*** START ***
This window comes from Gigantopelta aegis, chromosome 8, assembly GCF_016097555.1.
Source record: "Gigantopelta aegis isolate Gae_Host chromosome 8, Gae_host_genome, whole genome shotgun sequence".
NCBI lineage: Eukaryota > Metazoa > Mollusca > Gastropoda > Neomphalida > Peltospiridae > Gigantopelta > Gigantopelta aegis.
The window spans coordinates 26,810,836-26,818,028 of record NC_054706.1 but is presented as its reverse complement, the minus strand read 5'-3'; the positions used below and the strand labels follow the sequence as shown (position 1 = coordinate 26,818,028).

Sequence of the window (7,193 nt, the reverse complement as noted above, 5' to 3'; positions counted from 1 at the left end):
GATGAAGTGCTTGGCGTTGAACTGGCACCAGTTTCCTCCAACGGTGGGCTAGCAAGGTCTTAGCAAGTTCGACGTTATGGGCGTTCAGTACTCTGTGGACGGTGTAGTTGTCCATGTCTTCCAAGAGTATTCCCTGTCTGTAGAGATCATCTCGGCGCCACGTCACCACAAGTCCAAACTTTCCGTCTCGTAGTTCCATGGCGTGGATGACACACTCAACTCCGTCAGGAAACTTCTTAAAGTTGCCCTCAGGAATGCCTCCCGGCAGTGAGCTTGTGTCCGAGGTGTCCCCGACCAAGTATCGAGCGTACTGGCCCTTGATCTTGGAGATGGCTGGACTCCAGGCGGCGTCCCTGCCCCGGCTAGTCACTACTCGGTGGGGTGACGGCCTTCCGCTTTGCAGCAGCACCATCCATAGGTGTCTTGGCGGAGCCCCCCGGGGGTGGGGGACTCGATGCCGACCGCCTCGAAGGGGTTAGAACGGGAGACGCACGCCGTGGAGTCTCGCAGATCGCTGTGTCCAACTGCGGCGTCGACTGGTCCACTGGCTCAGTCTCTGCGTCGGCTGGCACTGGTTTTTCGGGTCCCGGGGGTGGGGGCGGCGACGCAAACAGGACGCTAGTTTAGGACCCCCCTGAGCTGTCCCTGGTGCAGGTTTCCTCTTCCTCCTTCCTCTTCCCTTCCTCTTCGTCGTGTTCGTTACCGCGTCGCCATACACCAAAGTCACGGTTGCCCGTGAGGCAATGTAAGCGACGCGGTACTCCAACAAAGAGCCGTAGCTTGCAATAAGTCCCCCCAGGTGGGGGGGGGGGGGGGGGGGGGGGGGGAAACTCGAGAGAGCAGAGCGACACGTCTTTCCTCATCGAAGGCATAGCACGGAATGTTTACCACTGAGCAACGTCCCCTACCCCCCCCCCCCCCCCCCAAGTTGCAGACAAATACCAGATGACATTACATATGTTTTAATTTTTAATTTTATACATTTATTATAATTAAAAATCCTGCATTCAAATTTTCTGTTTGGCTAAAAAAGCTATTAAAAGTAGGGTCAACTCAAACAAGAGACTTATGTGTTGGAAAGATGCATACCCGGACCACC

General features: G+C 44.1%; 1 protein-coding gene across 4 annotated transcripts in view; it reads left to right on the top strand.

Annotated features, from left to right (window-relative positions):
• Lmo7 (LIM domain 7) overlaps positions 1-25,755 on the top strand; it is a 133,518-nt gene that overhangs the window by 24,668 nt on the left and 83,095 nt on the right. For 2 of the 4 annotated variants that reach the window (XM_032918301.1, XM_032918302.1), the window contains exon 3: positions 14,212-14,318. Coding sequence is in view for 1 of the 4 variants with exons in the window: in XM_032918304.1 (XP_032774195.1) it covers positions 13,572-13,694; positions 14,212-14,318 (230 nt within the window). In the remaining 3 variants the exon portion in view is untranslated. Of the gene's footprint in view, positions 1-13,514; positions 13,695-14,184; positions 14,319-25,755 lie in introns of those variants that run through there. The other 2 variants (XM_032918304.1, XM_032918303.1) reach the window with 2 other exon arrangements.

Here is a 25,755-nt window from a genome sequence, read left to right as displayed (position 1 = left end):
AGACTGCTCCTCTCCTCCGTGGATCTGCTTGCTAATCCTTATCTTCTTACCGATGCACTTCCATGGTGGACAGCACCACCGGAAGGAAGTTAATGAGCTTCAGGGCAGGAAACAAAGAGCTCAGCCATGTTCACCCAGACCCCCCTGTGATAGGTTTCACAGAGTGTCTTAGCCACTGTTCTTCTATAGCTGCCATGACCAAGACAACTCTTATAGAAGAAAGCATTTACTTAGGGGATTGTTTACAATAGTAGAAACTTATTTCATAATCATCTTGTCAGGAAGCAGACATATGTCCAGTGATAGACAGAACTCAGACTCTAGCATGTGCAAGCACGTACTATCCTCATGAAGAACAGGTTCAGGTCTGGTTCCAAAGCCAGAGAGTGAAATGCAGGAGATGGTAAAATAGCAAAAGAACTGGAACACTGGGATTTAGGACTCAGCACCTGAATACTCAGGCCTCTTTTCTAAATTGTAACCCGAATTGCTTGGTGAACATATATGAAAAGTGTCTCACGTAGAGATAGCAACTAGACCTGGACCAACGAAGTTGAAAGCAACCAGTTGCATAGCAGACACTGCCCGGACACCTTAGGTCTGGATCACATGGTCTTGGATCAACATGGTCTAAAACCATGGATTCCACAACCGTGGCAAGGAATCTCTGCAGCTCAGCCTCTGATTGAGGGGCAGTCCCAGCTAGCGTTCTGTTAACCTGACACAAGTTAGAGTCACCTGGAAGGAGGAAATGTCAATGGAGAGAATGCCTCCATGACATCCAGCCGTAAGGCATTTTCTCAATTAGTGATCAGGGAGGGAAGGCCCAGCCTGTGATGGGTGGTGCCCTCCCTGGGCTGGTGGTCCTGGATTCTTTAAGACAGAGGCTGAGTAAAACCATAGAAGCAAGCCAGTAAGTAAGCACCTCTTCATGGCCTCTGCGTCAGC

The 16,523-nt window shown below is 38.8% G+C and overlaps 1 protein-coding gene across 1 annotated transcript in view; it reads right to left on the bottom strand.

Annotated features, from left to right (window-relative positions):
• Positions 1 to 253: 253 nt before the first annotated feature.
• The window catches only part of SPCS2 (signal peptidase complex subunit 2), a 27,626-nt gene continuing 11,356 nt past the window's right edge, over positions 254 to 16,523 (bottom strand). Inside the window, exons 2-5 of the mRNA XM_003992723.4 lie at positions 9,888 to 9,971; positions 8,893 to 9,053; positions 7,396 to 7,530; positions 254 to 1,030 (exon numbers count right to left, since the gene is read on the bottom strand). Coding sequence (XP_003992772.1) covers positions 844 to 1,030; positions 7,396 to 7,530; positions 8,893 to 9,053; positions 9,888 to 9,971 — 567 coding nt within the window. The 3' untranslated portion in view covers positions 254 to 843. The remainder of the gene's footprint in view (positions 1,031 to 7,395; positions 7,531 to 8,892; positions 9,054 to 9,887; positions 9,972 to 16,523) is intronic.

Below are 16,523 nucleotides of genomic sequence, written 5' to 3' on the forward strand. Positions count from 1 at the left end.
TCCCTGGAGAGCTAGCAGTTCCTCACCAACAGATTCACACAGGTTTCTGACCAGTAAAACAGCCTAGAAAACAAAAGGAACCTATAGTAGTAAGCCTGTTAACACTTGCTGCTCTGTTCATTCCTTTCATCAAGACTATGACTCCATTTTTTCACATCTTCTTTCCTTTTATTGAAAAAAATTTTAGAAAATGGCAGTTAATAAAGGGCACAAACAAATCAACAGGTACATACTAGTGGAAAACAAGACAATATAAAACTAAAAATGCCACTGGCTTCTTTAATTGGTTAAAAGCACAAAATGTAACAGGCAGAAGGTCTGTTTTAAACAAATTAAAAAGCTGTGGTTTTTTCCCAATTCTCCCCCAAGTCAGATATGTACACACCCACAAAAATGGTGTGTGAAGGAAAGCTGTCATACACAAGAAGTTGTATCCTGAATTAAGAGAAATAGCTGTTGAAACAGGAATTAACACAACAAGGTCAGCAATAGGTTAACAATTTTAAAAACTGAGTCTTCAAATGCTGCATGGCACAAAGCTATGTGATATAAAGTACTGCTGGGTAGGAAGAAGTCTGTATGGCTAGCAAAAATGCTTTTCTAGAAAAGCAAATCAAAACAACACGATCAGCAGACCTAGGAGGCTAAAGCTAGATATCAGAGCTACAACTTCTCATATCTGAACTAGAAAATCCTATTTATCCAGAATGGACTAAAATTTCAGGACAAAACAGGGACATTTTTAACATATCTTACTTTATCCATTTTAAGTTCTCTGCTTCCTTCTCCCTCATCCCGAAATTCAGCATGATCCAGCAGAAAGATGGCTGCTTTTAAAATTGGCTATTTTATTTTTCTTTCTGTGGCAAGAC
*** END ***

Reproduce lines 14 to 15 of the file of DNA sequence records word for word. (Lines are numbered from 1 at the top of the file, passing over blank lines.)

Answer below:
• Positions 1 to 253: 253 nt before the first annotated feature.
• The window catches only part of SPCS2 (signal peptidase complex subunit 2), a 27,626-nt gene continuing 11,356 nt past the window's right edge, over positions 254 to 16,523 (bottom strand). Inside the window, exons 2-5 of the mRNA XM_003992723.4 lie at positions 9,888 to 9,971; positions 8,893 to 9,053; positions 7,396 to 7,530; positions 254 to 1,030 (exon numbers count right to left, since the gene is read on the bottom strand). Coding sequence (XP_003992772.1) covers positions 844 to 1,030; positions 7,396 to 7,530; positions 8,893 to 9,053; positions 9,888 to 9,971 — 567 coding nt within the window. The 3' untranslated portion in view covers positions 254 to 843. The remainder of the gene's footprint in view (positions 1,031 to 7,395; positions 7,531 to 8,892; positions 9,054 to 9,887; positions 9,972 to 16,523) is intronic.